Rare earths: Temporary production shutdown for Lynas


Lynas Corp is planning to shut down production temporarily over December at its rare earths Lynas Advanced Materials Plant (LAMP) in Malaysia once reaching its annual production quota in end-November. It has yet to secure approval to increase annual production levels from local authorities. The production limit was reached ahead of time, based on the addition of the Lynas NEXT programme, which increased neodymium and praseodymium (NdPr) production from 500tpm to 600tpm by September, ahead of the January 2019 schedule. Lynas Corp is the largest producer of rare earths and NdPr outside of China and the second-largest producer globally after China Northern Rare Earths Group, based in Inner Mongolia.

In other rare earths news, Innord, a subsidiary of Geomega, announced in November that it has partnered with the University of Liege who for a pilot study on recycling hybrid and electric vehicle magnets, working together with a major vehicle manufacturer. Innord is developing its ISR technology of separating REOs from recycled permanent magnets, specifically neodymium, praseodymium, dysprosium and terbium.


Roskill view:
 

The rare earths industry is turning its attention to neodymium and praseodymium, which are the key ingredients in permanent magnet motors used to efficiently convert the electrical energy stored in electric vehicle (EV) batteries. Roskill estimates the neodymium supply-demand balance to be in equilibrium as of 2017, which is in line with a focus from the global supply-side to increase NdPr production and keep up with EV growth.

Secondary supply of NdPr is not yet a major part of raw material supply to the rare earth magnet industry, because of the difficulty and cost in recovering small magnets used throughout different electronic applications such as HDDs, acoustic transducers and small motors. As such, much of the near-term demand for NdPr will need to be accounted for by primary supply (and stocks). Lynas and China Northern Rare Earths are expected to remain the leading NdPr producers, both showing the potential to increase capacity if supported by local and national governments.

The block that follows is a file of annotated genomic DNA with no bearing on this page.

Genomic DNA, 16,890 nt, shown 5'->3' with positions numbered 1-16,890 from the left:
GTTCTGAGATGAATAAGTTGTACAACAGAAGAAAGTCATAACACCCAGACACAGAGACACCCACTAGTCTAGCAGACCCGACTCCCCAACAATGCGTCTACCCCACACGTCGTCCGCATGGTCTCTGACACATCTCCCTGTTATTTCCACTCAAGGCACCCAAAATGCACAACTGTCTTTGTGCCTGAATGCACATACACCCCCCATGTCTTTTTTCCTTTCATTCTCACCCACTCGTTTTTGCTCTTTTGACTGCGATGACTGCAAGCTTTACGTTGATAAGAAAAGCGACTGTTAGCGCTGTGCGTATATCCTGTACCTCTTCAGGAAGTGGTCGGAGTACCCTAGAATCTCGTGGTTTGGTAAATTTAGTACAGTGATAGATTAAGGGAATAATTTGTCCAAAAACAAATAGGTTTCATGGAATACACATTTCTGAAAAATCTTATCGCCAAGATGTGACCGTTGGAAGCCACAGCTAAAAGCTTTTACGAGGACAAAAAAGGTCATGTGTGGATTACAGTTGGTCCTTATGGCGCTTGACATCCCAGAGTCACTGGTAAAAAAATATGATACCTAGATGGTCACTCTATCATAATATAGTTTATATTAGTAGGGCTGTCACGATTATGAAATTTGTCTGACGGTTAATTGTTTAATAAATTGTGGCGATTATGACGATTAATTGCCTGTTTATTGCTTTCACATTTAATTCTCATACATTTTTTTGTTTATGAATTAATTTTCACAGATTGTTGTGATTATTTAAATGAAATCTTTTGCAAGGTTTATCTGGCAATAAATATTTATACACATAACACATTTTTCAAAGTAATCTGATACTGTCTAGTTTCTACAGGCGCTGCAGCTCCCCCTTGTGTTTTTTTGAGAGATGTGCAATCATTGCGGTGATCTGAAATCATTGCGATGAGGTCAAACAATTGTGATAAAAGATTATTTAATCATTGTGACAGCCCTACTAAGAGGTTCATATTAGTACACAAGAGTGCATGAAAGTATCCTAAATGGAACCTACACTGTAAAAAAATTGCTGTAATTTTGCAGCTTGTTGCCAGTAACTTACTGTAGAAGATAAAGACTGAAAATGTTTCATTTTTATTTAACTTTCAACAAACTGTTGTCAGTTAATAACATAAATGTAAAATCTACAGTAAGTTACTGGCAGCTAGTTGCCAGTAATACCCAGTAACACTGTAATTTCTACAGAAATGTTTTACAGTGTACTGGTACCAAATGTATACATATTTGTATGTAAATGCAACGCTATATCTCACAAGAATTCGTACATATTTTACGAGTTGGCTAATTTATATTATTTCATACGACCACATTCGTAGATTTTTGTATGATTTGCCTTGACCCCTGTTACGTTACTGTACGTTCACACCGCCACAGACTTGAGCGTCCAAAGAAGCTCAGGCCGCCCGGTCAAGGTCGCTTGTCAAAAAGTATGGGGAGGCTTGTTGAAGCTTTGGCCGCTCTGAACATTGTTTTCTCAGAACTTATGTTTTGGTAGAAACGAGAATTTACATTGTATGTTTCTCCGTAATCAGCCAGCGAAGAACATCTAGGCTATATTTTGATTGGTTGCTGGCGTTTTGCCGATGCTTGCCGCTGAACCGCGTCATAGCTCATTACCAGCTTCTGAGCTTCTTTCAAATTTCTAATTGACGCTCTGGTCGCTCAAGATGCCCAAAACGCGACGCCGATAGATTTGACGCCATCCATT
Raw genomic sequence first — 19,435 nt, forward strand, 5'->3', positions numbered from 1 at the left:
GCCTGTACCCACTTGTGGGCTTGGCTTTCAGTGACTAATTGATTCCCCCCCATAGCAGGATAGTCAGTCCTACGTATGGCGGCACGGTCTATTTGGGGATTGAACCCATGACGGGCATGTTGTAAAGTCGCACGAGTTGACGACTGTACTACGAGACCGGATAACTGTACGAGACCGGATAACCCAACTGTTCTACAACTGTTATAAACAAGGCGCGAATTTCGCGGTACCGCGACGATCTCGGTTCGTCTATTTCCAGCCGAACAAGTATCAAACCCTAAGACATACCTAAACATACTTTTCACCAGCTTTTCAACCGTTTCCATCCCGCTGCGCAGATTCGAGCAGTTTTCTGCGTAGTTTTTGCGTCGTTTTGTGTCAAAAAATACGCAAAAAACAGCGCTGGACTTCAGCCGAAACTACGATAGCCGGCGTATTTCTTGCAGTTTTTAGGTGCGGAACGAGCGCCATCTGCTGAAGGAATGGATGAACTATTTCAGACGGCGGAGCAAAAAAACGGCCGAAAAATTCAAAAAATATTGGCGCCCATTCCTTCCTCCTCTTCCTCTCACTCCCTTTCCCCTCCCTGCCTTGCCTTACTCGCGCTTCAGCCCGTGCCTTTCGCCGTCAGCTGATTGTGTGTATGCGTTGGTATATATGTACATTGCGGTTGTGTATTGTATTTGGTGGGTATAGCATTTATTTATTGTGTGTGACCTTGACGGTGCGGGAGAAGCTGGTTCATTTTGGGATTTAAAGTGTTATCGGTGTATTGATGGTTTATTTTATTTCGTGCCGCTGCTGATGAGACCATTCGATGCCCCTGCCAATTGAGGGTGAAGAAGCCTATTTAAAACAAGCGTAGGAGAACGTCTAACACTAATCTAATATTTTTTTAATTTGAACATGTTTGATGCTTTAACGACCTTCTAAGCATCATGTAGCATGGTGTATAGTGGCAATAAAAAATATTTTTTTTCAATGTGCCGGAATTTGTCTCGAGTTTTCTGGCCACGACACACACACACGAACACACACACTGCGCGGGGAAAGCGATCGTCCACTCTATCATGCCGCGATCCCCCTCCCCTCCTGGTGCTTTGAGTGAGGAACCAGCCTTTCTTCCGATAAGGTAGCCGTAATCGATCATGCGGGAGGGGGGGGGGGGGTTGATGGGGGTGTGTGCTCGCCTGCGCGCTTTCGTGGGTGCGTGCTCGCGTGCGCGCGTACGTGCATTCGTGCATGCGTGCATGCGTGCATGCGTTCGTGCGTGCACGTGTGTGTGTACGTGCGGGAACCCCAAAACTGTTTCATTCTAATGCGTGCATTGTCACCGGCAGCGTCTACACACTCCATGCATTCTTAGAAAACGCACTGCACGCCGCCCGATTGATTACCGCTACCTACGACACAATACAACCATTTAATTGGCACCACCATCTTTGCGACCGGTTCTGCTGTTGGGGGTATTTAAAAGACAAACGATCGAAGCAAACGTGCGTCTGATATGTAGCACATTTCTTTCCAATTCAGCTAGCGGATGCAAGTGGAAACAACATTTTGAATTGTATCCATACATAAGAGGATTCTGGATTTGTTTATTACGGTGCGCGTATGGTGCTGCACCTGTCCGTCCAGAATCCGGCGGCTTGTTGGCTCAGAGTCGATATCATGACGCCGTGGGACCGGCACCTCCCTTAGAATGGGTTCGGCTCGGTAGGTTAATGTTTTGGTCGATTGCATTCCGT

Roskill is publishing its 18th edition of the Rare Earths: Global Industry, Markets and Outlook to 2028 in December. The report outlines a fundamental shift in the rare earth industry to one defined by neodymium supply and demand dynamics, which is related to the electrical vehicle revolution taking hold of the automotive industry. Neodymium is forecast to remain in a tight market throughout the next decade, as this generation of EVs benefits from higher-efficiency motors offered through the use of rare earth magnets.

Hybrid EVs and pure battery EVs use between 1kg and 3kg of neodymium-iron-boron (NdFeB) magnets in standard drivetrain motors. Once the EV market matures and models reach their end-of-life, the feedstock of larger secondary EV (and wind turbine) motor magnets will offer a growing raw material source. Roskill expects secondary magnet supply, excluding swarf usage, to begin to account for a critical and growing market share of NdPr supply towards the end of the next decade.

Roskill’s new Rare Earths: Global Industry, Markets & Outlook report will be published in December 2018 and include supply, demand and price forecasts out to 2028. Click here to download the brochure and sample pages, or to access further information.

To discuss the rare earths market with Roskill, contact David Merriman: merriman@roskill.com or Nils Backeberg: nils@roskill.com